Cycle oil formation occurs in one or more conventional FCC process units under conventional FCC conditions in the presence of conventional FCC catalyst(s). Each FCC unit comprises a riser reactor having a reaction zone, a stripping zone, a catalyst regeneration zone, and at least one fractionation zone. The FCC feed passes to the primary FCC riser reactor where it is injected into the reaction zone so that the FCC feed contacts a flowing source of hot, regenerated catalyst.

The FCC feed is cracked under conventional FCC conditions in the presence of a first catalytic cracking catalyst. The process conditions in the primary FCC reactor reaction zone include: (i) temperatures from about 500° C. to about 650° C., preferably from about 525° C. to 600° C.; (ii) hydrocarbon partial pressures from about 10 to 40 psia (70-280 kPa), preferably from about 20 to 35 psia (140-245 kPa); and, (iii) a catalyst to feed (wt/wt) ratio from about 3:1 to 12:1, preferably from about 4:1 to 10:1, where the catalyst weight is the total weight of the catalyst composite. Though not required, steam may be concurrently introduced with the feed into the reaction zone. The steam may comprise up to about 10 wt. %, preferably between about 2 and about 3 wt. % of the feed. Preferably, the FCC feed residence time in the reaction zone is less than about 10 seconds, more preferably from about 1 to 10 seconds.

The catalytic cracking catalyst of the first FCC stage comprises any conventional FCC catalyst. Suitable catalysts include: (a) amorphous solid acids, such as alumina, silica-alumina, silica-magnesia, silica-zirconia, silica-thoria, silica-beryllia, silica-titania, and the like; and (b) zeolite catalysts containing faujasite. Silica-alumina materials suitable for use in the present invention are amorphous materials containing about 10 to 40 wt. % alumina and to which other promoters may or may not be added.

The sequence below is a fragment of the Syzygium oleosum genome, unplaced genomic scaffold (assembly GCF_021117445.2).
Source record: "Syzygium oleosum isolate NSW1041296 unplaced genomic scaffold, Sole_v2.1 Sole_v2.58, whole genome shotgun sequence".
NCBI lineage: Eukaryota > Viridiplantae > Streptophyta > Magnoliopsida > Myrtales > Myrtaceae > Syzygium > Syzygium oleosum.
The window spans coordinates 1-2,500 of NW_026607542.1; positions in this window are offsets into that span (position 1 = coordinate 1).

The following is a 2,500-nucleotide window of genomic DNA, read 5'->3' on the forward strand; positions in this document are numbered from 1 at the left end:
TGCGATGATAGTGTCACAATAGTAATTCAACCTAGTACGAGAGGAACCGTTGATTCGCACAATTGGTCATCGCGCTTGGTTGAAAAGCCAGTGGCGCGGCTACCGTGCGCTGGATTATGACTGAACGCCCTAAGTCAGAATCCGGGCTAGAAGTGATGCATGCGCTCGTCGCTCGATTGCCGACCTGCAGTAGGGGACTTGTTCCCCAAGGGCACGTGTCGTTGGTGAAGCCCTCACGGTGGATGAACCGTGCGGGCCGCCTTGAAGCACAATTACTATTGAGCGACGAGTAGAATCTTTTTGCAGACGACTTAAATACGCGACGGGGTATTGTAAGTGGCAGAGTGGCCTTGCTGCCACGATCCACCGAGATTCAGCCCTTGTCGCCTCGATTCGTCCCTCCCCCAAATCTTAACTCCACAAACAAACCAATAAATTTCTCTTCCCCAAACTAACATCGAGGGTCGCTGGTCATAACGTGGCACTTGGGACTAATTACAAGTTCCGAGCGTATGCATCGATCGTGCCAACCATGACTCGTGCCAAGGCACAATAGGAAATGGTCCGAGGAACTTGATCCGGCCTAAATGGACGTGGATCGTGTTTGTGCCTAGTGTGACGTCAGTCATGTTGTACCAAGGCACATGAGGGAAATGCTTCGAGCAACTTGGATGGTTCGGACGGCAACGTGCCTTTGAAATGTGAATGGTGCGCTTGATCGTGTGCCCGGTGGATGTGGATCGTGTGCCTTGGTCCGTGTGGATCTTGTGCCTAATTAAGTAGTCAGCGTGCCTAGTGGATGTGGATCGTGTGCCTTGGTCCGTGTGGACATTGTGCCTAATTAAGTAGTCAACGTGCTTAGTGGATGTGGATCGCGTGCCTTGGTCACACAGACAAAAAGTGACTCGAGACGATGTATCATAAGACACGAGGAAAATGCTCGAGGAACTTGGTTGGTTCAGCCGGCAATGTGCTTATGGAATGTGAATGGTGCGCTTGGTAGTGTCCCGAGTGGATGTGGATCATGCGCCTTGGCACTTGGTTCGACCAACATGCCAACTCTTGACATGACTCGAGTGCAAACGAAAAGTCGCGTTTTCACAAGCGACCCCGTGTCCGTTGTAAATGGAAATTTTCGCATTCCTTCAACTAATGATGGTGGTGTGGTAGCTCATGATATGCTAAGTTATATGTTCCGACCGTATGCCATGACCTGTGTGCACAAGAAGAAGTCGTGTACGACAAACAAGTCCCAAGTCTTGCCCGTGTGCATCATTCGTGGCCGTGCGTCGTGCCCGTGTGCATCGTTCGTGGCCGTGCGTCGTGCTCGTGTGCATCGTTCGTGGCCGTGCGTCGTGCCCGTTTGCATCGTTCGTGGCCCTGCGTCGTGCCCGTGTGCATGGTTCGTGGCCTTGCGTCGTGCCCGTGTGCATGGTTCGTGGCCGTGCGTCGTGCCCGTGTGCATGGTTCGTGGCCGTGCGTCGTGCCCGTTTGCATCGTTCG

Zeolitic materials suitable for use in the practice of the present invention are zeolites which are iso-structural to zeolite Y. These include the ion-exchanged forms such as the rare-earth hydrogen and ultra stable (USY) form. The particle size of the zeolite may range from about 0.1 to 10 microns, preferably from about 0.3 to 3 microns. The zeolite will be mixed with a suitable porous matrix material when used as a catalyst for fluid catalytic cracking. The catalyst may contain at least one crystalline aluminosilicate, also referred to herein as a large-pore zeolite, having an average pore diameter greater than about 0.7 nanometers (nm). The pore diameter, also sometimes referred to as effective pore diameter, is measured using standard adsorption techniques and hydrocarbons of known minimum kinetic diameters. See Breck, Zeolite Molecular Sieves, 1974 and Anderson et al., J. Catalysis 58, 114 (1979), both of which are incorporated herein by reference. Zeolites useful in the second catalytic cracking catalyst are described in the “Atlas of Zeolite Structure Types”, eds. W. H. Meier and D. H. Olson, Butterworth-Heineman, Third Edition, 1992, which is hereby incorporated by reference.

The large-pore zeolites may include “crystalline admixtures” which are thought to be the result of faults occurring within the crystal or crystalline area during the synthesis of the zeolites. The crystalline admixtures are themselves medium pore size, shape selective, zeolites and are not to be confused with physical admixtures of zeolites in which distinct crystals of crystallites of different zeolites are physically present in the same catalyst composite or hydrothermal reaction mixtures.

The catalytic cracking catalyst particles may contain metals such as platinum, promoter species such as phosphorous-containing species, clay filler, and species for imparting additional catalytic functionality (additional to the cracking functionality) such as bottoms cracking and metals passivation. Such an additional catalytic functionality may be provided, for example, by aluminum-containing species. In addition, individual catalyst particles may contain large-pore zeolite, amorphous species, other components described herein, and mixtures thereof.